Tiamat, the Dragon Goddess of Chaos and Darkness, is battled by Marduk, God of Justice and Light.
This might indicate the change from a matriarchal to a patriarchal system that obviously took place.
Before the world as we know it was created, said the Babylonians, there was only Tiamat, the dragon goddess of salt waters and Her consort Apsu, god of the fresh sweet water. Both represent the idea of chaos that precedes form and order, which are the foundation of upon which civilization rests. Tiamat and Apsu are the parents of all the Great Gods and Goddesses of Babylon, who came forth from Tiamatīs almighty womb. No pictures are known of Her, but She is normally said to be a fierce Dragoness in form, or the personification of the Untame, Primeval Forces of the Universe before established order. We also know that as Her young offspring of gods and goddesses grew up, they became so noisy to the extent that Father Apsu could find rest at night.
Apsu came to Tiamat to complain about the clamor of the young gods, but first Tiamat paid no attention to Apsuīs concerns. Rivkah Harris, in her excellent study of Gendered Old in the Enuma Elish (Chapter 5 of her book Gender and Aging in Mesopotamia: The Gilgamesh Epic and Other Ancient Literature, University of Oklahoma Press, Norma, 1999) says with deep insight that we first meet Tiamat in the Epic of Creation as a young woman of childbearing years. At this time,She is tolerant and giving, and totally opposed to the decimation of her young. Thus, the younger Tiamat resigns herself to her spouseīs death for the sake of the children. Harris also stresses the point that Tiamatīs image is very positive, because her epithet is elletu, or pure.
But Apsu is not appeased and unhappier still about the clamor of the younger generation, together with Mummu, his vizier, father Apsu plots then that both should kill the younger gods to stop the noise once and for all. Tiamat rejects categorically the plan. But the younger gods, fearing that they could indeed be slain by their parents, decided to withstand their ground. After some thought, Enki, the God of Magick, Sweet Waters of the Deep and patron of all arts and crafts, cast a sleep spell upon Apsu and Mummu, and then kills both.
Filled probably with sorrow and guilt, Enki withdraws to the marshes of Eridu, and there builds his temple, the E-abzu or E-engurra. It is interesting that one of the names of Enkiīs temple is exactly the name of the father the God of Magick had to slain to allow for his brothers and sisters to go on living. Somehow the temple, or the ground and foundation for Enkiīs worship, is built upon the essence/legacy of his father. Enki takes refuge in his sacred realm, with his beloved wife Damkina. There, they conceive and give birth to Marduk, their son, a child of wonder, perfect in form and strength, blessed by all gods and goddesses of the land.
When we meet Tiamat again, says Harris, She is older, more assertive and independent, therefore deeply shaken by Apsuīs death, now the Caring Mother turns to be the Avenging Spouse. Thus she accepts to fight against her own offspring. As Mother Hubur, the underworld river, who fashions all things, She bore giant snakes with venom for blood, and cloaked dragons with a godlike radiance yet with a terrible visage, for the war. She rallied a horned serpent, a mushussu-dragon, a lahmu-hero, a ugallu-demon, a rabid dog, a scorpion-man, umu-demons, a fish-man, a bull-man, and eleven others underneath her champion, Qingu. She gave Qingu the Tablet of Destinies to facilitate his command and attack.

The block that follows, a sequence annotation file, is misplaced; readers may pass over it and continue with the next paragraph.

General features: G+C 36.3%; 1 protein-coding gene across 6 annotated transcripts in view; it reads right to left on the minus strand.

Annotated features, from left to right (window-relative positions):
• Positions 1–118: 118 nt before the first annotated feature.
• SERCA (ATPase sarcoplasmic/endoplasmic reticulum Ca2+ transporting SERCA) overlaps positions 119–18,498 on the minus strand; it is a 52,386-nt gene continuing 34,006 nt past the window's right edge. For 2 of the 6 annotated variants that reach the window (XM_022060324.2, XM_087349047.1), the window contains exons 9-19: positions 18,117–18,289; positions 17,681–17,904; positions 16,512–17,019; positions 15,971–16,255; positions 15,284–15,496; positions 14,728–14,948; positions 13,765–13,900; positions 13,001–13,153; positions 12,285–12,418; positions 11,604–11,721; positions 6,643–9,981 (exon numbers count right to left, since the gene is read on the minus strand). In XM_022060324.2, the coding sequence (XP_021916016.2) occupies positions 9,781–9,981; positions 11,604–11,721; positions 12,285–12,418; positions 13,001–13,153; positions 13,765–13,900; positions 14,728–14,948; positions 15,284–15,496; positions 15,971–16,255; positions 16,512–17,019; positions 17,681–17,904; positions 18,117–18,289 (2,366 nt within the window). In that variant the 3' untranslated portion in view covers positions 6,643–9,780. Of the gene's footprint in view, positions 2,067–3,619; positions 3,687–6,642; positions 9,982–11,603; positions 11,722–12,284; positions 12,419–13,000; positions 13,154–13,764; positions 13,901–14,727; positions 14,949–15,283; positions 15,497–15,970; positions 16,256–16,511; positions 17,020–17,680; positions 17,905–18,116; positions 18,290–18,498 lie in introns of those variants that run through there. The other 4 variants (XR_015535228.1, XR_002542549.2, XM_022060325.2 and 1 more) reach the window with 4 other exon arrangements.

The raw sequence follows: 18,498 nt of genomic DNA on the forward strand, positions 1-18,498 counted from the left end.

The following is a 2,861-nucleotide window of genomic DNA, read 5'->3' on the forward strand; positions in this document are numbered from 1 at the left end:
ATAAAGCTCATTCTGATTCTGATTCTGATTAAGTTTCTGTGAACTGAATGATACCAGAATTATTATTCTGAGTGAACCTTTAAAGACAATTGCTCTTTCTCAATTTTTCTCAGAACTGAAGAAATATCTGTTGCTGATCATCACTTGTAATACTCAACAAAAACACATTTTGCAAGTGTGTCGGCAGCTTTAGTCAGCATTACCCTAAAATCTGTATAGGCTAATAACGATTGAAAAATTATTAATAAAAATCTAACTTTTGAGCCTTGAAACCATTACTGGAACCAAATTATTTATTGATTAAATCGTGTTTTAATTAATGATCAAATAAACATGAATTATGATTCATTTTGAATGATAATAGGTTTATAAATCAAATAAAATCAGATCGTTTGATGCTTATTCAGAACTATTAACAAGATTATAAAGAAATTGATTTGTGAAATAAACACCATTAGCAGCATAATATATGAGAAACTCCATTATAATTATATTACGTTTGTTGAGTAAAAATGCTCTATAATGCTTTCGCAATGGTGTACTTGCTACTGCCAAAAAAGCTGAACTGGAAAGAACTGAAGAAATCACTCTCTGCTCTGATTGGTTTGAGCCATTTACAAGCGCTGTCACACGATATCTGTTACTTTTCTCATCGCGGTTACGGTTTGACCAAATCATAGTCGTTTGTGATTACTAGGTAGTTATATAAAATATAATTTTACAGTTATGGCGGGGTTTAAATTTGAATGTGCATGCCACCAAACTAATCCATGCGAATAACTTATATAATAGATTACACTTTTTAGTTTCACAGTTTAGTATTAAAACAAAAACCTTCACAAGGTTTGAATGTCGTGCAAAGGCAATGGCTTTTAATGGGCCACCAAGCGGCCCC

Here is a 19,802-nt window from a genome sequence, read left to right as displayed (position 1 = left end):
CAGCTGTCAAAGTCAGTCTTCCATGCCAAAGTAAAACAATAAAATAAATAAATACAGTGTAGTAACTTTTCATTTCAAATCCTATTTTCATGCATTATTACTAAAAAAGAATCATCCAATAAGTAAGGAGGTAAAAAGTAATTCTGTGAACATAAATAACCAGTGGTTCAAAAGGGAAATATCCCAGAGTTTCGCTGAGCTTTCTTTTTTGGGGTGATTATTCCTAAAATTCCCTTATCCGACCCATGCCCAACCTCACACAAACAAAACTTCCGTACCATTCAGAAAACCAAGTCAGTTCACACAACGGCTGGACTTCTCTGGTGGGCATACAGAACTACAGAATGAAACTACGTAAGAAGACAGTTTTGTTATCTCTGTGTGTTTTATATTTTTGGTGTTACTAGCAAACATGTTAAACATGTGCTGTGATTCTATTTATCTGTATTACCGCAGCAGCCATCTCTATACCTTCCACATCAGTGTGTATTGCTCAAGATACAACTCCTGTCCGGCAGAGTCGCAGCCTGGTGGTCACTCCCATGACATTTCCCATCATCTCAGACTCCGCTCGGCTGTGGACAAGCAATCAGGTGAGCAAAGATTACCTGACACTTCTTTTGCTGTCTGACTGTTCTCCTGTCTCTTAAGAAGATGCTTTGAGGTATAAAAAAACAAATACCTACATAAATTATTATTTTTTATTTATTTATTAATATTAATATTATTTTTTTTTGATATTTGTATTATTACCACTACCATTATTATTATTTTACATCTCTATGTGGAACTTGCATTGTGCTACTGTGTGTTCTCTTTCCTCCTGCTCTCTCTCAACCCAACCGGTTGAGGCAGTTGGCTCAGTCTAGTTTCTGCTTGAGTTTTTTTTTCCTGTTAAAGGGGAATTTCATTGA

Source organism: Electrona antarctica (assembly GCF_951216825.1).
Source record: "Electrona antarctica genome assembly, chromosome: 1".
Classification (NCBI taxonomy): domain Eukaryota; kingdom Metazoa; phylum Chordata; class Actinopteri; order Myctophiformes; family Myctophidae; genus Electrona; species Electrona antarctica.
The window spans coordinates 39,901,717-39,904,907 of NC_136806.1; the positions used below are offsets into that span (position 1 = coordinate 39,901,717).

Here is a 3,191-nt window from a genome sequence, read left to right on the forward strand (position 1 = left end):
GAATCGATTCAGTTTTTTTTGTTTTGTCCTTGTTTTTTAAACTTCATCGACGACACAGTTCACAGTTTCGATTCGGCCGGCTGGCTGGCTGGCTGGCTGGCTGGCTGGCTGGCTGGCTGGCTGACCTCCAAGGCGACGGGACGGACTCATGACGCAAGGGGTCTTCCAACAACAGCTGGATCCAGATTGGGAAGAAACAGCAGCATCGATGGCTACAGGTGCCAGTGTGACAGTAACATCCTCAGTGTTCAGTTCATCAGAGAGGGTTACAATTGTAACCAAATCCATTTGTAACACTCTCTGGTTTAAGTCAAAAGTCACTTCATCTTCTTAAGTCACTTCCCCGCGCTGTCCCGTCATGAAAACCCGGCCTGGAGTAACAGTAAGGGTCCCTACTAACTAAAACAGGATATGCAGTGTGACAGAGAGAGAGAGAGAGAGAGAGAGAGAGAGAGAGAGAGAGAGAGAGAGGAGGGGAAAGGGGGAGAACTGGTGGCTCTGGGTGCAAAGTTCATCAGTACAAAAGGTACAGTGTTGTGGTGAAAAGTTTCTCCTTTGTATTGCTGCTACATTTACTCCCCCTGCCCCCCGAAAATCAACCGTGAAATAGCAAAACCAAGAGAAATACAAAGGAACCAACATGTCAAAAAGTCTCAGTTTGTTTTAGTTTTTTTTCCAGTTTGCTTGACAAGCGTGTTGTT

Tiamat is therefor a much more formidable opponent than Apsu, and asserts Her authority in such a fashion that it is mandatory that She should be eliminated. Thus the younger gods need desperately a champion, and there came young Marduk, a hero on the make, still untried, who is chosen as the champion of the gods. Marduk then ventured to try and conquer the greatest of all powers to date, the Ancestress who had given birth to the world that was, but that should accept change and become something else... perhaps more.
Qingu's strategy initially confuses Marduk, and Tiamat tried to enspell him, hurling jibes at him. Finally, Tiamat was incited into single combat with Marduk. She continued to cast her spell, but Marduk nets her, throwing winds at the fierce Dragoness. She tried to swallow the winds, but Marduk cut into her heart, crushing afterwards her skull to death. Then there was the enormous effort of picking up the remains of the Great Dragoness, the worthiest opponent ever to a young hero and thus create the new order for all worlds. The parts of Tiamatīs body created the universe as we know it, and the divine fashioner was Marduk. For example, Tiamatīs body fell into the lower universe; one half became the dome of heaven, her eyes became the sources of the Tigris and Euphrates rivers.
Tiamatīs and Mardukīs Mystery was celebrated every year in Babylon especially during the New Yearīs or the Akitu Festival, where Life was seen as the taming of primeval Chaos, a task that indeed never ends. The Mystery of the Fierce Dragoness and Her Valiant Opponent bring also to light the victory of the hero-centered consciousness represented by Marduk in opposition to the cyclical view of the world centered on communal values, where the collective took precedence over individualism. Marduk is the first heroic dragon-slayer in world history. Remember though that His glory was built upon the remains of Tiamat, to become the glory that was Babylon.
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